Contracts: Consideration


Consideration is legal value given in return for a promise or performance.
§   Must have something of legal value or sufficiency.
§   Must be a bargained-for exchange.
Elements of Consideration
Consideration for a promise must be either:
§   Legally detrimental to the promisee, or legally beneficial to the promisor.
“Legal Value”:
§   Promise,
§   Performance, or
§   Forbearance.
Case 11.1: Hamer v. Sidway (1891).
Adequacy of Consideration
A Court will not question the fairness of the bargain if legally sufficient.
§   Law does not protect a person for entering into an unwise contract.
§   In extreme cases, a court may find that a party lacks legal capacity or that contract was unconscionable.
Case 11.2: Powell v. MVE Holdings (2001).
Agreements That Lack Consideration
Preexisting Duty.
§   Promise to to what one already has a legal duty to do does not constitute legally sufficient consideration.
§   Exceptions:
•          Unforeseen Difficulties.
•          Recession and New Contract.
Past Consideration is no consideration because the bargained-for exchange element is missing.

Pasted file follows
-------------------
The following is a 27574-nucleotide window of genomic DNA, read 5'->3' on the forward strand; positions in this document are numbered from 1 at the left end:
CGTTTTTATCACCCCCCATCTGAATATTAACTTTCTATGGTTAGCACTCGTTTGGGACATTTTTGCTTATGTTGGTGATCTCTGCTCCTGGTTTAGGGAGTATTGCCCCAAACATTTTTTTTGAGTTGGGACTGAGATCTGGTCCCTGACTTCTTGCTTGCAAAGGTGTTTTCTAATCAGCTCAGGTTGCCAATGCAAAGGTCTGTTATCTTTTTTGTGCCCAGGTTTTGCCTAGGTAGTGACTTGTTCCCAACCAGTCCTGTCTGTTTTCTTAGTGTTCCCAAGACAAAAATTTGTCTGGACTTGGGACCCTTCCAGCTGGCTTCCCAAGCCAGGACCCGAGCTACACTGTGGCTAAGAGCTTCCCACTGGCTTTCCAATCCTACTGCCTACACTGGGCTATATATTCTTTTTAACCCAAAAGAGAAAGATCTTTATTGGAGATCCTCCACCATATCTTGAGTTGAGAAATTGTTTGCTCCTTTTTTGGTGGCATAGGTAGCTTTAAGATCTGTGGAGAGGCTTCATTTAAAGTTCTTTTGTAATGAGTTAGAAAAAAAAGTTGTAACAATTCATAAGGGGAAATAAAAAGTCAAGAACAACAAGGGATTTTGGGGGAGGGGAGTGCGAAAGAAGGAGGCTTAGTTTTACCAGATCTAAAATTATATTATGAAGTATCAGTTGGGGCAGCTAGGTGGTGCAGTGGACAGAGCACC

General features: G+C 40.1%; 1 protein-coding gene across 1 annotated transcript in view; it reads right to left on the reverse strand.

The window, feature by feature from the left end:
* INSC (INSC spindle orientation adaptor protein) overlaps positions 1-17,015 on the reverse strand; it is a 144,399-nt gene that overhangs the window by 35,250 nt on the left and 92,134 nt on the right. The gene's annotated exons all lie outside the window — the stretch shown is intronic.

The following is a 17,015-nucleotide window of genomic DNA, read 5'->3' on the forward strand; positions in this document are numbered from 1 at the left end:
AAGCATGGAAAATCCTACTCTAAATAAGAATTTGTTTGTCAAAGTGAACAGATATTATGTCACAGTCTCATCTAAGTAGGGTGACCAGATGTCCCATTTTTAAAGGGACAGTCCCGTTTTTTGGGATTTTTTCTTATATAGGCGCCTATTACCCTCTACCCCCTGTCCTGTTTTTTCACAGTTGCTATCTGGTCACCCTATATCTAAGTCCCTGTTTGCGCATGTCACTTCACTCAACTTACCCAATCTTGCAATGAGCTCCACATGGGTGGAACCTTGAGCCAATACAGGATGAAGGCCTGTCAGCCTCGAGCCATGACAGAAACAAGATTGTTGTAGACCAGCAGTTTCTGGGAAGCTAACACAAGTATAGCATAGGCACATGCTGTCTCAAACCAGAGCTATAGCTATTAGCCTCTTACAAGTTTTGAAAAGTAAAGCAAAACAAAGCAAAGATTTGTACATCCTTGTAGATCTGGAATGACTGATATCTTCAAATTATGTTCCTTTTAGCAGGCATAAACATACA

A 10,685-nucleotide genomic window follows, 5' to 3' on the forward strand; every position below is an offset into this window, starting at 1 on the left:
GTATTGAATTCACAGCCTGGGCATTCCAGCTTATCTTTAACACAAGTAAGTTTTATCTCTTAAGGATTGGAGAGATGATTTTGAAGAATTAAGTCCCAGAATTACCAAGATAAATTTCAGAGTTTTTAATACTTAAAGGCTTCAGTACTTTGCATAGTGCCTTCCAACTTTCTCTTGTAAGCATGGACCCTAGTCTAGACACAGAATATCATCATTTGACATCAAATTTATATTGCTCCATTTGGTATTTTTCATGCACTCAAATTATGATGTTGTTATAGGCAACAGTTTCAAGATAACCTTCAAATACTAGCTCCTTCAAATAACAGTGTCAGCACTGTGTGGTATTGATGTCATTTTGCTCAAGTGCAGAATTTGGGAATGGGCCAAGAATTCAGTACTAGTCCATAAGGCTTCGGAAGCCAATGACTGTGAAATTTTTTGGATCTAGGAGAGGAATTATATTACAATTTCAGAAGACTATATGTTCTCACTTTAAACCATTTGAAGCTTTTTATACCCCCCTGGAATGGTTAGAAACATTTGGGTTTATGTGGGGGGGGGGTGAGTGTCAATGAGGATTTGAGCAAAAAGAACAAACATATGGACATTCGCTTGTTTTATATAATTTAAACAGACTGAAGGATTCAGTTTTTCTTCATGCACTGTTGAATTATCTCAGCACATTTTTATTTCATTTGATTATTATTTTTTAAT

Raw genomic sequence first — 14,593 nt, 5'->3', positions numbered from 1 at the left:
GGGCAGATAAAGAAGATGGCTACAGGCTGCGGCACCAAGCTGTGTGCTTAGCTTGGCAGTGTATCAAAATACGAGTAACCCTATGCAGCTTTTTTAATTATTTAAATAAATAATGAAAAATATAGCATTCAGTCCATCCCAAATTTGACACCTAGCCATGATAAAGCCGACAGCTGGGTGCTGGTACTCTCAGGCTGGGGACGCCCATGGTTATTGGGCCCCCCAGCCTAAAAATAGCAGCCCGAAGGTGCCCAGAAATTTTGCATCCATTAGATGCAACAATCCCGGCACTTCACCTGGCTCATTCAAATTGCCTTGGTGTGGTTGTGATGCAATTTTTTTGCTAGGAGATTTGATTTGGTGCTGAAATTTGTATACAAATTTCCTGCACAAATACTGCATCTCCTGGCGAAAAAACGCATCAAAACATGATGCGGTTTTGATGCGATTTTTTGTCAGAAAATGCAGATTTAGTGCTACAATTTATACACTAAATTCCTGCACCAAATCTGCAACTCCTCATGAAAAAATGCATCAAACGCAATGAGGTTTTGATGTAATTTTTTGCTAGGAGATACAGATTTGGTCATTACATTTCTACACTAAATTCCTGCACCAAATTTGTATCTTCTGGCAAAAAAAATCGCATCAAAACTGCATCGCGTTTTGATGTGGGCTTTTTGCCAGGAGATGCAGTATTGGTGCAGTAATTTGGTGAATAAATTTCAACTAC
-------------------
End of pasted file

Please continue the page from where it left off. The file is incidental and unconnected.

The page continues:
Problem Areas Concerning Consideration
ü   Uncertain Performance.
ü   Settlement of Claims.
ü   Promises enforceable without consideration.
ü   Uncertain Performance
ü    Illusory Promises.
§   Promisor has not definitely promised to do anything (no promise at all).
ü   Option-to-Cancel Clauses.
ü   Requirements and Output Contracts.
Settlement of Claims
Debtor offers to pay a lesser amount than the creditor purports to be owed.
Accord and Satisfaction.
Liquidated Debt.
Ø  Amount has been ascertained, fixed, agreed on, settled, or exactly determined.
Unliquidated Debt.
Ø  Parties give up legal right to contest the amount in dispute, and thus consideration is given.
Release bars any further recovery beyond the terms stated in the release.
Case 11.3: Mills v. Berlex Laboratories (1999).
Convenant not to Sue is an agreement to substitute contractual obligation for some other type of legal action based on a valid claim.
Promises Enforceable Without Consideration
Promises to Pay Debt Barred by a Statue of Limitations.
Detrimental Reliance and Promissory Estoppel:
§   Must be definite promise.
§   Promisee must justifiably rely on the promise.
§   Reliance is substantial.
§   Justice will be served by enforcing promise.

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Papoo Parmar

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